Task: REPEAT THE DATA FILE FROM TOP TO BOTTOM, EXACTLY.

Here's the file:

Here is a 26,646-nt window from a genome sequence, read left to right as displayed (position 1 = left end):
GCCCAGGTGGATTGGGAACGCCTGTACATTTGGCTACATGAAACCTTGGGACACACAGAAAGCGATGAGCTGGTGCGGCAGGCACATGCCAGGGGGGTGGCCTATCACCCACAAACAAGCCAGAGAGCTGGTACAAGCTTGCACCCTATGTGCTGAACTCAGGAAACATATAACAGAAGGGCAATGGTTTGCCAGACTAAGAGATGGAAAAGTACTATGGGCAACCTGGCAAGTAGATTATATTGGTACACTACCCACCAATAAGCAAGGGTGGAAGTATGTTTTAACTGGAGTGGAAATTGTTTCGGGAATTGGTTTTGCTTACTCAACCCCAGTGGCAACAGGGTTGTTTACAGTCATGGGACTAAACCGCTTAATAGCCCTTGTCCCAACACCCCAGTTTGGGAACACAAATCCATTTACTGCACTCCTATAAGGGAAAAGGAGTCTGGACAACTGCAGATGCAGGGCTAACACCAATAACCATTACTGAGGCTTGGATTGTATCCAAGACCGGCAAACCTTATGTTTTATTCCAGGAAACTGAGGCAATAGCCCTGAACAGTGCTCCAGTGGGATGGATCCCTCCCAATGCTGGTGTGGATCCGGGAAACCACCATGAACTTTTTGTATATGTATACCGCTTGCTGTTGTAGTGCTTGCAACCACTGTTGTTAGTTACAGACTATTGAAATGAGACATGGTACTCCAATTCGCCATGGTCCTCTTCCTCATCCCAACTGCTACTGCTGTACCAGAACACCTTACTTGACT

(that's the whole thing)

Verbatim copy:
Here is a 26,646-nt window from a genome sequence, read left to right as displayed (position 1 = left end):
GCCCAGGTGGATTGGGAACGCCTGTACATTTGGCTACATGAAACCTTGGGACACACAGAAAGCGATGAGCTGGTGCGGCAGGCACATGCCAGGGGGGTGGCCTATCACCCACAAACAAGCCAGAGAGCTGGTACAAGCTTGCACCCTATGTGCTGAACTCAGGAAACATATAACAGAAGGGCAATGGTTTGCCAGACTAAGAGATGGAAAAGTACTATGGGCAACCTGGCAAGTAGATTATATTGGTACACTACCCACCAATAAGCAAGGGTGGAAGTATGTTTTAACTGGAGTGGAAATTGTTTCGGGAATTGGTTTTGCTTACTCAACCCCAGTGGCAACAGGGTTGTTTACAGTCATGGGACTAAACCGCTTAATAGCCCTTGTCCCAACACCCCAGTTTGGGAACACAAATCCATTTACTGCACTCCTATAAGGGAAAAGGAGTCTGGACAACTGCAGATGCAGGGCTAACACCAATAACCATTACTGAGGCTTGGATTGTATCCAAGACCGGCAAACCTTATGTTTTATTCCAGGAAACTGAGGCAATAGCCCTGAACAGTGCTCCAGTGGGATGGATCCCTCCCAATGCTGGTGTGGATCCGGGAAACCACCATGAACTTTTTGTATATGTATACCGCTTGCTGTTGTAGTGCTTGCAACCACTGTTGTTAGTTACAGACTATTGAAATGAGACATGGTACTCCAATTCGCCATGGTCCTCTTCCTCATCCCAACTGCTACTGCTGTACCAGAACACCTTACTTGACT